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The Post is first with the news: Ward 4 Councilmember Muriel Bowser is running for mayor and will kick off her (official) campaign this Saturday.

Bowser is staying tight-lipped until then, telling LL only that on Saturday she’ll make a “big fun announcement” at her parents’ home in North Michigan Park.

It’s been widely assumed for several months that Bowser would run for mayor. Picked by former Mayor Adrian Fenty to replace him as Ward 4 councilmember in 2007, Bowser has enjoyed a quick turnaround in political fortunes since Fenty was ousted in 2010. The unexpected departure of three of her council colleagues allowed Bowser to move from overseeing the lowly council committee on parks and libraries to chairing the influential economic development committee in two years. And the federal investigation into Vince Gray‘s 2010 campaign has damaged Gray, leaving the door open to a mayoral run by Bowser and others.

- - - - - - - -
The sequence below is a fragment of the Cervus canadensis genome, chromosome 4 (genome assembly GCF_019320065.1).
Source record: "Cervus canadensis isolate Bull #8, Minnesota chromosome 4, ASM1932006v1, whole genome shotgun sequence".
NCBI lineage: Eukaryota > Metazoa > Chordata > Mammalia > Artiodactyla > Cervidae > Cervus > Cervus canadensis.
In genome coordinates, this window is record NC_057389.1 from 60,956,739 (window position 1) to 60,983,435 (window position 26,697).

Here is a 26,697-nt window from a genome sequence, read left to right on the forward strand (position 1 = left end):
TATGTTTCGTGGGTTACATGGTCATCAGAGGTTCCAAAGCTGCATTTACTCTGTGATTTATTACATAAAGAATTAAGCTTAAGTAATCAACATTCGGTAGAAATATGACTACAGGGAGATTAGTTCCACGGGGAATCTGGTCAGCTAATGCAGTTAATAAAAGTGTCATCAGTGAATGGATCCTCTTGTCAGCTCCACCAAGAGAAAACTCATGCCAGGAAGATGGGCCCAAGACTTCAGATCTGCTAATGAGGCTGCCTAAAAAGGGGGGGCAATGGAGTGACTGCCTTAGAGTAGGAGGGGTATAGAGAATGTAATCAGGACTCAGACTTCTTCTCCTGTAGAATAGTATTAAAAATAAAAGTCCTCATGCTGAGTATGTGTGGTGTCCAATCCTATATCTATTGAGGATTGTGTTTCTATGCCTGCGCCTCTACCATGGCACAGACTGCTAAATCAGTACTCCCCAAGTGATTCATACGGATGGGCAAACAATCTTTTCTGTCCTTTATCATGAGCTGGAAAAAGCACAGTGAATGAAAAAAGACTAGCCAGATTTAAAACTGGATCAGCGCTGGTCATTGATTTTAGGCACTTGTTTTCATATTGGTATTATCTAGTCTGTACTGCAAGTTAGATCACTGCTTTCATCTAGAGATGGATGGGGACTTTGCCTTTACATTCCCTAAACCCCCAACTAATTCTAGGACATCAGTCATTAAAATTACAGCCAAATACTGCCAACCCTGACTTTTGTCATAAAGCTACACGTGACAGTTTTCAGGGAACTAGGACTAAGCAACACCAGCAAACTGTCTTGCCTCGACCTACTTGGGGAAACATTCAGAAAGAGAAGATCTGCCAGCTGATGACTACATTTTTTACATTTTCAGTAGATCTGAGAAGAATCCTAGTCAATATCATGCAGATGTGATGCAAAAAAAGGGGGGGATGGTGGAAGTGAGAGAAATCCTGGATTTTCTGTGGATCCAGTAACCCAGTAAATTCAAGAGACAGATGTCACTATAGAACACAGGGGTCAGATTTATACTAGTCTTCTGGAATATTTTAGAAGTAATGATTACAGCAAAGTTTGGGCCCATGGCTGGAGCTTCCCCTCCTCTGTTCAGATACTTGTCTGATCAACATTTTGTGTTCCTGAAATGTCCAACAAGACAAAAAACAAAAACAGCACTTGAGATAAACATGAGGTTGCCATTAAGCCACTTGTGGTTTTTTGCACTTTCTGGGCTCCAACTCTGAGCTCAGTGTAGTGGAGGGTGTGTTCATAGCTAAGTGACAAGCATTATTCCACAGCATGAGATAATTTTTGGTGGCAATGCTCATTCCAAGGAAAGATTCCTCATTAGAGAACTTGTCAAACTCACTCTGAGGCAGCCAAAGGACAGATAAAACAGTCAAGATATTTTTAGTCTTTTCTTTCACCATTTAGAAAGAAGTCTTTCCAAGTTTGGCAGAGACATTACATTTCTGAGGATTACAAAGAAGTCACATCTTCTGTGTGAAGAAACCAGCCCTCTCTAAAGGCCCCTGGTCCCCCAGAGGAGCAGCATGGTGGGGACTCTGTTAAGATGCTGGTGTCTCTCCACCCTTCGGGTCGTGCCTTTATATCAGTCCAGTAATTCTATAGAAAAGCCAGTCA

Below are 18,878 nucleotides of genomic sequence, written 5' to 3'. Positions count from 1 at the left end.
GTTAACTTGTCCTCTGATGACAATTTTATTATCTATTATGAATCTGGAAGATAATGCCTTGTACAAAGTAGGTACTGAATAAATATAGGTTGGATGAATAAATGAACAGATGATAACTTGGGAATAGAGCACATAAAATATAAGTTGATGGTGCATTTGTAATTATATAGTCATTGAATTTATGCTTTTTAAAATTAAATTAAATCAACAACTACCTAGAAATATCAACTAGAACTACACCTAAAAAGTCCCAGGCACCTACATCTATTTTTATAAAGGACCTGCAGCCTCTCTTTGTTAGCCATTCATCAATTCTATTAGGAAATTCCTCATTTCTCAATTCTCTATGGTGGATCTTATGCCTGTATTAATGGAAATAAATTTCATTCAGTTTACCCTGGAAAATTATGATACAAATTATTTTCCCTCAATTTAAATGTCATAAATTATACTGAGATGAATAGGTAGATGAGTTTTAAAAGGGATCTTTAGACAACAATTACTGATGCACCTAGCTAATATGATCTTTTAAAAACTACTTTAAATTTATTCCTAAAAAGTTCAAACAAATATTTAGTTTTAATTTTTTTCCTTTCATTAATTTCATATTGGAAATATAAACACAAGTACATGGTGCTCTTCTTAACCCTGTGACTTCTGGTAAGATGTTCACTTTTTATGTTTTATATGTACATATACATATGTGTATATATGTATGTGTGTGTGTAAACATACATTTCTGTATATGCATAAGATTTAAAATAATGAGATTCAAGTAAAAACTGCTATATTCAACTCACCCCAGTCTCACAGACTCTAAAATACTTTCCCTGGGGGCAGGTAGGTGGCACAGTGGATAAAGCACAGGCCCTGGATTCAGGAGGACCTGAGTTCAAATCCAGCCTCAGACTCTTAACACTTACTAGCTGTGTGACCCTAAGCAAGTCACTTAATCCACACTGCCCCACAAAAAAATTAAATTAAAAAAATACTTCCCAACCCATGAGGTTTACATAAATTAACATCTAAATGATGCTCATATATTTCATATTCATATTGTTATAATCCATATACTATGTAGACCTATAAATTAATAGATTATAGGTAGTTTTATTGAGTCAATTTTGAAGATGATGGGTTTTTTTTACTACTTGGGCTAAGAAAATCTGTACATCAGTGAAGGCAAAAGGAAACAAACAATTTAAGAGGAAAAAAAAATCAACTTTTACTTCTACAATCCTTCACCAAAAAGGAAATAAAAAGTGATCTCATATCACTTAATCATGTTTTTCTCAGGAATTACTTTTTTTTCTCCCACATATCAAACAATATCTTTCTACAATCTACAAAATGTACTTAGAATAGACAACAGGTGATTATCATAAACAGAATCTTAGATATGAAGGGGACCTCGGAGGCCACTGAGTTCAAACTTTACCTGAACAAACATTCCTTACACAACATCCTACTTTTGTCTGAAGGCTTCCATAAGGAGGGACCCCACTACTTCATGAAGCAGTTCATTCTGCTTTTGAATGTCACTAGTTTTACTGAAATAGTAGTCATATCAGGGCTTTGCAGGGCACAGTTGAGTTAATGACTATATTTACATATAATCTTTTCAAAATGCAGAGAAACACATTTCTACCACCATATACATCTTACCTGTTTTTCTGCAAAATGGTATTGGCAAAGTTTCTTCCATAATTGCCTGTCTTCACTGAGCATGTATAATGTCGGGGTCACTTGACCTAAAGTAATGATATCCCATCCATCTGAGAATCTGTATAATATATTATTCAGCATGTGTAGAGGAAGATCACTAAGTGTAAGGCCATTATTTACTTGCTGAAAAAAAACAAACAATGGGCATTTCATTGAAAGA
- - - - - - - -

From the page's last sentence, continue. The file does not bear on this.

Ward 6 Councilmartyr Saint Tommy Wells has already formed an exploratory committee and is likely to run. And Ward 2 Councilmember Jack Evans says he’s also interested in running. Gray hasn’t said either way, but staff close to him think he’s going to run. (Keep in mind that the all-important Democratic primary will be held in April of next year.)

Bowser has shown she can raise plenty of campaign money, and having the king-making Ward 4 as her base is an obvious benefit. The big question for the Bowser campaign will be whether her close association with Fenty will hurt her among the city’s African-American voters, who abandoned Fenty in droves during the 2010 race. Expect Bowser to emphasize her deep D.C. roots to appeal to disaffected anti-Fenty voters—hence the kickoff in her childhood neighborhood, where her father Joe Bowser has long been active in local politics.

To get an idea of what Bowser’s campaign stump speech could be like, check out her remarks from her swearing-in earlier this year.

“With a lot of progress to be proud of, we cannot pretend like our elected leadership has not let our people down,” Bowser said. “We’ve also in some cases failed to lead with urgency, disappointing D.C. residents who expect big visions and swift action to solve the big problems that face our city.”

Photo by Darrow Montgomery